12 Things They Don't Tell You About Duty-Free Shopping

Browsing through the goods in the duty-free shops is a small pleasure for many travelers. Picking up a little something from the shelves of local products and luxury treats can be a fun kick-off to your cross-border trip or a pleasurable way to cap off your holiday before returning home.

Duty-free shops are located wherever people are leaving the country: at land border crossings, cruise ship terminals, and at international airports, usually after security. They generally carry alcohol, tobacco, make-up and perfume, jewelry, and products made in the country you are about to leave — things like maple syrup in Canada, coffee in Costa Rica, or chocolate in Switzerland.

When making your purchase at an airport, the cashier will ask for your boarding pass and passport to purchase duty-free merchandise. This ensures the sale complies with the requirement that duty-free goods be used or consumed out of the country. Depending on what you buy and in which country you buy it, you can either take the purchase with you in a sealed bag, or the item will be brought to you at the gate during boarding. Before you break out your credit card to stock up though, there are a few things to know about duty-free shopping. 

What is duty-free?

For all intents and purposes, "duty" basically means "tax." This includes import fees, sales tax or value-added tax, and vice taxes that are charged on tobacco and alcohol. So "duty-free" means those fees aren't part of the price you pay. Anything that is sold duty-free is sold with the understanding that it will be used after you leave the country, which creates a kind of retail "no man's land," as far as taxation goes. This can result in savings for shoppers.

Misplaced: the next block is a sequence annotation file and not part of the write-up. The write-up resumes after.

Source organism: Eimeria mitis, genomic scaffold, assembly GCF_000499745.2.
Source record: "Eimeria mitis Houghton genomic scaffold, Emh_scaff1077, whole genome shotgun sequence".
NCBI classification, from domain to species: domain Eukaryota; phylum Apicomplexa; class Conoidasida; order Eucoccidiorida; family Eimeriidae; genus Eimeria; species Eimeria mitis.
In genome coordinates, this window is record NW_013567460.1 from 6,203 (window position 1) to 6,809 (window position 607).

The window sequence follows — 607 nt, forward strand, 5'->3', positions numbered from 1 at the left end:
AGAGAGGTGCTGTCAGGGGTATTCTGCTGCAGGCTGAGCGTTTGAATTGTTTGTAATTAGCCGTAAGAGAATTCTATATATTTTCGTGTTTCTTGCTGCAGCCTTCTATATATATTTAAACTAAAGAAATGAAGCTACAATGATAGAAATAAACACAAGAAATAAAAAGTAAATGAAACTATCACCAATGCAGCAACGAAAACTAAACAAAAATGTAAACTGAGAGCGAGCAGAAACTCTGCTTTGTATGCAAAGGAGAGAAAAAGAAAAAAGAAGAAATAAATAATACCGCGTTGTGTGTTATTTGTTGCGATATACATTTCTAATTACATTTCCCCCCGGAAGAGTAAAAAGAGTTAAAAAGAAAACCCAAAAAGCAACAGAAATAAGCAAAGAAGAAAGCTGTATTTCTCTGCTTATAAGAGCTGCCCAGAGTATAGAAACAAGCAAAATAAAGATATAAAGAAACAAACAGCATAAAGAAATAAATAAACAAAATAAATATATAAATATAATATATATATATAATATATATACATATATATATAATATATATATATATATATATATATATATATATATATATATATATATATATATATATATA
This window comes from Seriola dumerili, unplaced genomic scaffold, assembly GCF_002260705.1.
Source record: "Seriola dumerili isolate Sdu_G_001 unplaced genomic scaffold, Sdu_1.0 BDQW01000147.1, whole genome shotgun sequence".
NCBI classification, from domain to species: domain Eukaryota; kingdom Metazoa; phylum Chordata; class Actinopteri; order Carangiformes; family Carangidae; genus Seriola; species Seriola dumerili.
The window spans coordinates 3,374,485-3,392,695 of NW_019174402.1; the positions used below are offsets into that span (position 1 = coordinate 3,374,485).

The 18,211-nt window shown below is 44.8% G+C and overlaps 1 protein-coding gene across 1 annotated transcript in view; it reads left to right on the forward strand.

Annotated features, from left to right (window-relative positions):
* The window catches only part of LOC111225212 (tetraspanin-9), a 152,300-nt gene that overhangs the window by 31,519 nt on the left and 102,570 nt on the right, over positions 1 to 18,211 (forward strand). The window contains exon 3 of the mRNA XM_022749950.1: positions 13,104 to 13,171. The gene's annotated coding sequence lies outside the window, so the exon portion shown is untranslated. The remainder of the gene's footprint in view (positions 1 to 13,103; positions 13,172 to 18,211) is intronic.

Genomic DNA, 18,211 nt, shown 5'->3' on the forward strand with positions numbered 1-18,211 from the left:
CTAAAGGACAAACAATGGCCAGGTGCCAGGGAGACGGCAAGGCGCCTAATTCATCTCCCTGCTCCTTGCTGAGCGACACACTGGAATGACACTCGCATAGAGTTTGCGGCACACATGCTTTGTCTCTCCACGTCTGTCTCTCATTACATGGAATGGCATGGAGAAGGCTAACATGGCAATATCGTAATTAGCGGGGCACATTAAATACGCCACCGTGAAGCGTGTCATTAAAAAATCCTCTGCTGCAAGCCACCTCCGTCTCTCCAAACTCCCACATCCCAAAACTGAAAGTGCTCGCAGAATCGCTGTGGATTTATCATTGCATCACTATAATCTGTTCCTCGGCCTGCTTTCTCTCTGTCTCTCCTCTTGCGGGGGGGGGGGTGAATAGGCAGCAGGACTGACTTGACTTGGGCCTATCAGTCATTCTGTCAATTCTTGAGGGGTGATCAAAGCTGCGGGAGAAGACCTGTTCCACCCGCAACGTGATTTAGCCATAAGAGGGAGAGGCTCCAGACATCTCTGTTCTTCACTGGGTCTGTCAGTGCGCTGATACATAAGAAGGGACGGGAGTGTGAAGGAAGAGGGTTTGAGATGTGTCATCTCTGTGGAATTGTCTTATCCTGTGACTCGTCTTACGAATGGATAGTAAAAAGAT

According to Investopedia, "Duty-free regulations vary depending on your country of residence, travel destination, and length of stay. Other rules apply to the items purchased, the cost of the article, and the country of its manufacture." However, your purchases must fall within the limits you are allowed to bring into the country you are traveling to. If not, you'll need to pay import duties once you arrive.

Duty-free isn't always cheaper

Don't assume the duty-free store is automatically less expensive. Even though taxes are less on duty-free goods, the price at a duty-free shop doesn't necessarily equate to significant savings. Duty-free stores still have all the same overhead expenses as any other business, like rent, wholesale costs, and wages, so markups remain. Plus, if you are shopping before you fly, you have airport pricing to contend with.

You may have noticed prices on everything are generally more expensive at the airport (the dreaded "airport premium.") As Vox points out, "Concessionaires deal with costs and obstacles normal businesses outside of airports don't have to, such as getting employees security clearances and badges and getting inventory delivered and stored." Higher airport prices are also partly due to the rental fees retailers are charged to set up shop.